I would say it's twofold. One, I think the program, the position itself sounded incredible. I recognized that it was a need when I was originally at PeacePlayers doing my fellowship. We had participants, lifelong participants. And there is that tapering off, a question around what happens after PeacePlayers. So I got really excited about the fact that we can create a global movement in that sense and provide tangible, actual support for youth that really deserve it, and think that they could do wonderful, wonderful work, especially if they're provided the support and the networking that PeacePlayers could provide. Also, the position is still international, and that's something that I'm really a big fan of; I just can't really imagine doing something that doesn't have that kind of international focus. And it still works with youth and people from conflict. It really just fit with all the things that I professionally wanted to be engaged in. And then the second part is I just think PeacePlayers has such phenomenal staff and people to work with, and I was really ready to be back working with people that like to get things done. There's trust between the employees. There's just such great communication. I really noticed PeacePlayers changing throughout the years after I left; they made a lot of changes that I think were necessary when considering the people to people peacebuilding and conflict resolution fields.

Q: What were some of those things that you saw change in PeacePlayers?

I think recognizing that participants do not come together equally, and that means that we have to meet the participants in different manners and different ways, and that's just based on the structure of the conflict itself. Some other changes I noticed were the importance of using the right terminology; trying to bring those PeacePlayers core values that we talk about internally and seeing how that impacts the organizational structure, which meant having those difficult conversations. Seeing those types of changes from an outside perspective was really encouraging for me and made me want to come back as well.

Q: What do you think this program can offer young people? What can they achieve through this program, through this initiative for themselves, for their communities, whether that’s locally or globally?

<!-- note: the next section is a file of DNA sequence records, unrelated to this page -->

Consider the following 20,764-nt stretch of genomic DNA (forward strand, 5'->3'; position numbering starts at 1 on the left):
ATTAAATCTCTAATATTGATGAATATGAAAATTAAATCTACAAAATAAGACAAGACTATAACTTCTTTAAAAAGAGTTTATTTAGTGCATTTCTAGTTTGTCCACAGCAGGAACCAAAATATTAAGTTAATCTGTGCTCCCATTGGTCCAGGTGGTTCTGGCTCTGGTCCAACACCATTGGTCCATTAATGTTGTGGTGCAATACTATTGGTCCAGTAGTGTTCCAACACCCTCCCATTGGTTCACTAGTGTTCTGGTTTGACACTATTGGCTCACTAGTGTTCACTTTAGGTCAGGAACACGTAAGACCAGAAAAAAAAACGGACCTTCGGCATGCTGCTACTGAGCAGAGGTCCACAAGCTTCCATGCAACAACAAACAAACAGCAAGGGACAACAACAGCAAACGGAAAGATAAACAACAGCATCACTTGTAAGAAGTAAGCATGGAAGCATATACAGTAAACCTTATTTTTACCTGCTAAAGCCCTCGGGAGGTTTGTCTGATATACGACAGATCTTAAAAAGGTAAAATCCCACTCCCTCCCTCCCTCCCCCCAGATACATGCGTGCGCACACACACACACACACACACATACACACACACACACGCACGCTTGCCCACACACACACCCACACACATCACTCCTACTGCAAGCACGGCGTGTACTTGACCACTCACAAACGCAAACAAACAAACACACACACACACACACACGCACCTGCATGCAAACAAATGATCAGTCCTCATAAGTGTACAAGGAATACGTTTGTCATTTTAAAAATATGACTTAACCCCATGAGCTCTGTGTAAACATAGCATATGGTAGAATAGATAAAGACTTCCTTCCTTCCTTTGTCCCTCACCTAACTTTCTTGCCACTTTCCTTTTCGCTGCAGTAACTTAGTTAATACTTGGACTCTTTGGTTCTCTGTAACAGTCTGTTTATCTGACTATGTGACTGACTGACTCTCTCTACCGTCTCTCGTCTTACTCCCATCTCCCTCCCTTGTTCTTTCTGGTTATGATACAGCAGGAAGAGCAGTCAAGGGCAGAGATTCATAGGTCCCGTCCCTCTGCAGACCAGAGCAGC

It definitely goes in the lines of transformation, right? I think that a big thing for PeacePlayers is inside-outside transformation. We do that through programming, and having that continuation in adult life is really important, whether it's through the vehicle of sport or not. And showing that we value the relationship that we've developed with the participants on an individual level. From a community level, I really think developing and helping the sites create their local programming and their local chapters of the Leadership Academy is such a wonderful idea. As not everyone will have the opportunity to access the global network, establishing local chapters is very important. One of the best places to create is through the community. It's a lot more tangible in that you can see things progressing and changing past the individual level. It could be from providing academic support to helping someone get their license so they can get a job. The variety of needs is there and it's my job to see how I can help support the local staff in finding ways to support their youth. It's a really tall order and we can cover so much in that capacity.

Q: Do you have any advice for participants as they make that transition into young adulthood that you can draw from your own experiences or what you’ve learned over the past few years?

The biggest advice is, there is a lot of uncertainty in your future, and uncertainty is okay. Something that I've learned through transitioning through a lot of different parts of the world, different roles or whatever it is that uncertainty is okay, and leaning into it is a much healthier way instead of letting it overpower and cause angst and worry. I think knowing that some things are going to work out and some things are not, and that's okay. As long as a person is trying to grow and find more about themselves through these changes, it is the best that we can do for ourselves.

Q: What excites you about the future of peaceplayers?

The participants themselves, seeing on the micro level how this kind of programming really will impact people's lives. For me, coming back to PeacePlayers and seeing a few members of the Leadership Academy youth steering committee who I worked with as a fellow, just seeing them being able to go to a university that otherwise I don't know how [they] would have been able to access. That, to me, is incredible. That just excites me enormously and motivates me to find ways to keep supporting these amazing youth. I feel like they're long overdue and deserving of these types of opportunities. I think that's probably one of the things that keeps me motivated and excited for this position.